The Lithuanian chicken-catchers were trafficked to work for D J Houghton Chicken Catching Serives which produced eggs for high street brands including McDonalds, Tesco, Asda, M&S and Sainsbury’s. The men aged between 19 and 58 were employed to catch chickens in barns and load them onto trucks to be taken for processing.
Darrell and Jacqueline Houghton, the owners of the company based in Kent, agreed the compensation after a High Court found that they failed to pay the national minimum wage, made unlawful deductions from wages and failed to provide adequate facilities for washing, resting, eating and drinking.
To add to their misery the workers had to work back-to-back eight hour shifts for days at a time and were denied sleep and toilet facilities forcing them to use water bottles and carrier bags in minibuses as they travelled between jobs around the UK.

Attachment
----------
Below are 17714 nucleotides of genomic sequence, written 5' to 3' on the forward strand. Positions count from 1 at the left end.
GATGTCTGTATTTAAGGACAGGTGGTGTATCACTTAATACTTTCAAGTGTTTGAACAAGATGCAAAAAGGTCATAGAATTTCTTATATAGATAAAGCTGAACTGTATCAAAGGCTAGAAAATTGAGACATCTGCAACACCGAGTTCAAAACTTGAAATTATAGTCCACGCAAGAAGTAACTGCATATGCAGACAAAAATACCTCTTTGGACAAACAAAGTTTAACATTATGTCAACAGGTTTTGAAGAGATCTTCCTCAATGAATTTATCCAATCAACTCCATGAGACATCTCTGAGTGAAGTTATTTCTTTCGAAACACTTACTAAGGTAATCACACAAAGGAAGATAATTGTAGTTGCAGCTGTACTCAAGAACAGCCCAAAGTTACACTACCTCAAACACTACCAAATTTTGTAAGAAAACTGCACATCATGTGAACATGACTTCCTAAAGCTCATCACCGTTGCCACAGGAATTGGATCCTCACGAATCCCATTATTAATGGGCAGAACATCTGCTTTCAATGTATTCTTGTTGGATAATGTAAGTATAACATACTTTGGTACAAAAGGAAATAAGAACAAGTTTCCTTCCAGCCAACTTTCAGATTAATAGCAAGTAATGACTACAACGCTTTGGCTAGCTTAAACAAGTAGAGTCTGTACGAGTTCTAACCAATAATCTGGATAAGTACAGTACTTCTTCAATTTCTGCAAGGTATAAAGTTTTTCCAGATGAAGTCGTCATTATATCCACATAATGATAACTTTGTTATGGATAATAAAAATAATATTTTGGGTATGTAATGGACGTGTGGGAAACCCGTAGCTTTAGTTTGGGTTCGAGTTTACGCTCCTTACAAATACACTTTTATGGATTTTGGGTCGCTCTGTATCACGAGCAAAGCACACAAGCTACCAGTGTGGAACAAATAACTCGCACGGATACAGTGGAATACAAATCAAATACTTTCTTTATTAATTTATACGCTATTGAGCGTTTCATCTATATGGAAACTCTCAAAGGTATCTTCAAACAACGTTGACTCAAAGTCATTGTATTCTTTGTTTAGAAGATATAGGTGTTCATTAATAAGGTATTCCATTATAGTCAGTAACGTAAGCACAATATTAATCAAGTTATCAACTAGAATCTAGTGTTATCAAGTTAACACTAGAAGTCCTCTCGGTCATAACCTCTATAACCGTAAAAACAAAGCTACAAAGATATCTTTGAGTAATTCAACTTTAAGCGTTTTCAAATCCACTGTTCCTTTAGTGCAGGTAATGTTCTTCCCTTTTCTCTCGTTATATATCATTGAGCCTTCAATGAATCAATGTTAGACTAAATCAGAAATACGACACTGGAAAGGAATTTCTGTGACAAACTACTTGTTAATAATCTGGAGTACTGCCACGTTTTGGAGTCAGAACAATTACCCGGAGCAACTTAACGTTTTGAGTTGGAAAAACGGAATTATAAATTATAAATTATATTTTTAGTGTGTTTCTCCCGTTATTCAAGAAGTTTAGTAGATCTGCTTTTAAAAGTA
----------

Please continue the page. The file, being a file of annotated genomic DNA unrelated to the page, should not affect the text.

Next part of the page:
They were also threatened and assaulted by fellow Lithuanians who worked as supervisors and who intimidated them with fighting dogs.
The Houghtons didn’t admit liability but admitted paying a man to find workers for their business who in turn trafficked them to the UK. The case came to light when some of the workers went to the Citizens Advice Bureau for help.
When Kent Police and the Gangmasters Licensing Authority conducted raids on houses owned by the Houghtons they freed more than 30 men all of whom were believed to be victims of trafficking for labour exploitation.
The legal team which brought the case said “We are extremely pleased to have achieved this result for our clients as it will go a huge way towards helping them rebuild their lives”.
The supermarkets said at the time they were shocked and would ensure their ethical standards were met. Just audit your supply chains better!